Arguments Over The Most Desirable Form Of Justice

2384 words - 10 pages

Mahatma Karamchand Gandhi, the pre-eminent political and ideological leader of the Indian independence movement, is famously asserted “an eye for an eye makes the world blind” speaking of the need for a fundamental paradigm shift in relation to the global view of justice. The global concept of justice has a vast theoretical base which was founded upon the thoughts of John Rawls, the state of nature, and the Divine Providence (also deemed the Golden Rule). However, in recent years two opposing, philosophically based groups have rallied their proverbial troops and taken part in verbal wars over the most desirable form of justice. These groups are specifically those that subscribe to the tenants of retributive justice, and restorative justice. This argument is far reaching, and is a basic conversation focused on what is and is not ethical in relation to the treatment of offenses and the offender. Before an emphatic and clarion call for action can be sounded it is imperative that the tenants of these two opposing factions be examined. Second, the explicit examine the argument it is important to employ a rhetorical analysis in order to display how the factions are getting their points across. Finally, examination must occur to justly identify which of these ideological bases is the best alternative for current societal needs.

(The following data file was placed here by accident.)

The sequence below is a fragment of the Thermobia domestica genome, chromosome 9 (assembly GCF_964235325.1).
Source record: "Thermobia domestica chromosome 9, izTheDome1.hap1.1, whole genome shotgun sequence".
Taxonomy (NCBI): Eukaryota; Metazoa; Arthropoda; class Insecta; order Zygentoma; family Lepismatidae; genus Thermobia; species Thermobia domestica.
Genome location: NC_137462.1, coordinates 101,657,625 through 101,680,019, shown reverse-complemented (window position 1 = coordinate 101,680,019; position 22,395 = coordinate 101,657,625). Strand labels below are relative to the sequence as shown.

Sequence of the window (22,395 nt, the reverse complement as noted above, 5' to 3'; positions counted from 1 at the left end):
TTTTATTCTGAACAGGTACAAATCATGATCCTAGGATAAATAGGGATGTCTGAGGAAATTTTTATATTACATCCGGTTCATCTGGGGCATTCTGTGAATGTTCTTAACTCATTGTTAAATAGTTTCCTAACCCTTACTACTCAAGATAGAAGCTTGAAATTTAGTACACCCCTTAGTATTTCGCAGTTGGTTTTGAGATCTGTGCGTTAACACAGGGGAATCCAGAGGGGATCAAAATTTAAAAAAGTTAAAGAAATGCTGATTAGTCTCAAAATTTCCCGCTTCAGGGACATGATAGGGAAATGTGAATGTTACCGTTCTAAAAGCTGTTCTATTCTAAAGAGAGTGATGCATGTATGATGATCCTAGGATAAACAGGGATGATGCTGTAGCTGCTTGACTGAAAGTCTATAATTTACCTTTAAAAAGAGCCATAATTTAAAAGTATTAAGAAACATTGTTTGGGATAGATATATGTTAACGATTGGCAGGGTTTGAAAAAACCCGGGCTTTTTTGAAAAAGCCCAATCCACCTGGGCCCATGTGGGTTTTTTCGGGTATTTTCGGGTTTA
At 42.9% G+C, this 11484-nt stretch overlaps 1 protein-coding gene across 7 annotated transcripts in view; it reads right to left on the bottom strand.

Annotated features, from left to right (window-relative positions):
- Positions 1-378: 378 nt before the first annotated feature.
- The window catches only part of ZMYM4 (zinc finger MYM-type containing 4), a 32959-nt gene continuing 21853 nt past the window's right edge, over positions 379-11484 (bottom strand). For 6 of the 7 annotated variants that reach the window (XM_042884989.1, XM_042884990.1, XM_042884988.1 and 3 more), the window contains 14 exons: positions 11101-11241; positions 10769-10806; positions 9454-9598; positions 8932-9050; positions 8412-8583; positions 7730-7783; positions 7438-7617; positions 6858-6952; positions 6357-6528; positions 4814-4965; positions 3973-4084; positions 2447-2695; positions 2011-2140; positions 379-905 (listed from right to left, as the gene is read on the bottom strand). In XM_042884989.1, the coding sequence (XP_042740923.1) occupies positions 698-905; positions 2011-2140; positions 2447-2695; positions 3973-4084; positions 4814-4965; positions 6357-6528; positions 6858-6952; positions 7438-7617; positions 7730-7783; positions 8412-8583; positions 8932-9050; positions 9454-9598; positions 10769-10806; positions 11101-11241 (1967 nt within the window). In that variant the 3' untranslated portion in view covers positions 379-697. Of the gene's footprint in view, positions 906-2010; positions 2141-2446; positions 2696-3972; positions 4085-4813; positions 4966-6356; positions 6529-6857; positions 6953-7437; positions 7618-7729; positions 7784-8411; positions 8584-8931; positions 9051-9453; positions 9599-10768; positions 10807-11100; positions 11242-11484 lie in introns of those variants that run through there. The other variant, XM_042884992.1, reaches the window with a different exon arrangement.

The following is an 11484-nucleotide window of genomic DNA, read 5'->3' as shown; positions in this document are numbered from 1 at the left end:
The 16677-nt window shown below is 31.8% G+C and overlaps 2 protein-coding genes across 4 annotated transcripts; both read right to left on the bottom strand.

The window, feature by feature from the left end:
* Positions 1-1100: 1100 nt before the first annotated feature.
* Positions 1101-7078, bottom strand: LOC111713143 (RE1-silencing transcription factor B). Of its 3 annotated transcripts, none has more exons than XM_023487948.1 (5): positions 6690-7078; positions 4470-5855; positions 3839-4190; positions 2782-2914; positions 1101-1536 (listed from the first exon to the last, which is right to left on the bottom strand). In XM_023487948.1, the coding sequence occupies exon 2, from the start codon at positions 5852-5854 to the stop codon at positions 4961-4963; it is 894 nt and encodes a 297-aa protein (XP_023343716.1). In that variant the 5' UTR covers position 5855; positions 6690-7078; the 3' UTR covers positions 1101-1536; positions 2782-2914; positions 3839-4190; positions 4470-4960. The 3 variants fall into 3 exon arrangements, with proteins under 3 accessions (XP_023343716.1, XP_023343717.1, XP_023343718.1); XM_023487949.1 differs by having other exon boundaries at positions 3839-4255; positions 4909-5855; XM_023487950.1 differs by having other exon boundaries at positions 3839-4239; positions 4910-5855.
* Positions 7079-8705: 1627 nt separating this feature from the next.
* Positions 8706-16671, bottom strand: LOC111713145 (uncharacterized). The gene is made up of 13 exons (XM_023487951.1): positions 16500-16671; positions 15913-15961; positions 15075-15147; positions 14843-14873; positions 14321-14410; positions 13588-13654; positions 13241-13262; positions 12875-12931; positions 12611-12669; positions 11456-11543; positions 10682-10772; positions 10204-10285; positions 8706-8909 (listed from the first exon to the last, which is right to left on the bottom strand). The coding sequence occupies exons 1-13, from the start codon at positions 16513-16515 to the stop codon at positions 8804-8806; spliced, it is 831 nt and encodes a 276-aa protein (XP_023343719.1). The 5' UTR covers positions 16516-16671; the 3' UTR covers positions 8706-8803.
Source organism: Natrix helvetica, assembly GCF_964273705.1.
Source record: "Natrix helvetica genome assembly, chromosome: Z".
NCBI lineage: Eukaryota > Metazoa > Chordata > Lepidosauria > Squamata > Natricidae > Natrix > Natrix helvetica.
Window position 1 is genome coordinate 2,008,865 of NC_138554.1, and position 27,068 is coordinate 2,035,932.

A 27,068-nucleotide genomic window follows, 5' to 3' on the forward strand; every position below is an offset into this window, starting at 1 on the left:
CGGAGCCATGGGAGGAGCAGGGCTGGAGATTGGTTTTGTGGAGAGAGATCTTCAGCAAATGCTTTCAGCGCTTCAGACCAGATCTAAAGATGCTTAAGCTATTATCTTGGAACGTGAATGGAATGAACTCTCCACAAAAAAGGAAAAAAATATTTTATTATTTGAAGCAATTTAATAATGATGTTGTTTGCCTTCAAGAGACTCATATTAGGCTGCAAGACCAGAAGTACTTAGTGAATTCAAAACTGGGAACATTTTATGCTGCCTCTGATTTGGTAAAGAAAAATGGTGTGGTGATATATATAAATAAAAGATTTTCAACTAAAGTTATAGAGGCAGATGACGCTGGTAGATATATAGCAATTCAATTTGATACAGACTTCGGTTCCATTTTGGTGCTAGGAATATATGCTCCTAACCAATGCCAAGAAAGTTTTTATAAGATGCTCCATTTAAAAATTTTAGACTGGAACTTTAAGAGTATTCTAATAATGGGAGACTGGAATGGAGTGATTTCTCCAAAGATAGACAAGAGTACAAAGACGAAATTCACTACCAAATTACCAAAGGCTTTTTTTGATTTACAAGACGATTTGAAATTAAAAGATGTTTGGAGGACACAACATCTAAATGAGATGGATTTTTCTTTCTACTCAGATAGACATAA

Dorne and Gewerth, Professor of Criminal Justice at Saginaw Valley State University, assert in their 1999 research entitled “Mercy in a Climate of Retributive Justice: Interpretations from a National Survey of Executive Clemency Procedures” assert that “retributive justice is a theory of justice that considers that punishment, if proportionate, is a morally acceptable response to crime, with an eye to satisfaction and psychological benefits it can bestow to the aggrieved party, its intimates and society” (p. 130). In more practical application retribution is the basis of the system, and its roots are founded in the both the Messianic tradition and archaic Arabic ideology. The book of Exodus 21:23-21 and verse 27 assert the basis of the Hammurabi Code of “life for life, eye for eye, tooth for tooth, hand for hand, and foot for foot”. The process of punishment becomes semiotic to the mitigating offense. This idea has received added emphasis because the early Framer s of American government were largely classical English thinkers and embrace the thought of philosophers like Thoreau, Locke, Hobbs, and Immanuel Kant. Kant asserts in “The Metaphysical Elements of Justice” that retribution is the basis of justice and that it is the fundamental legal principle, and because of the Framer interpretation of such statement retributive justice became the basis of securing societal norm violators (1965). Furthermore, Kant believes that “judicial punishment can never be used merely as a means to promote some other good for the criminal himself or for civil society, but instead it must in all cases be imposed on him only on the...

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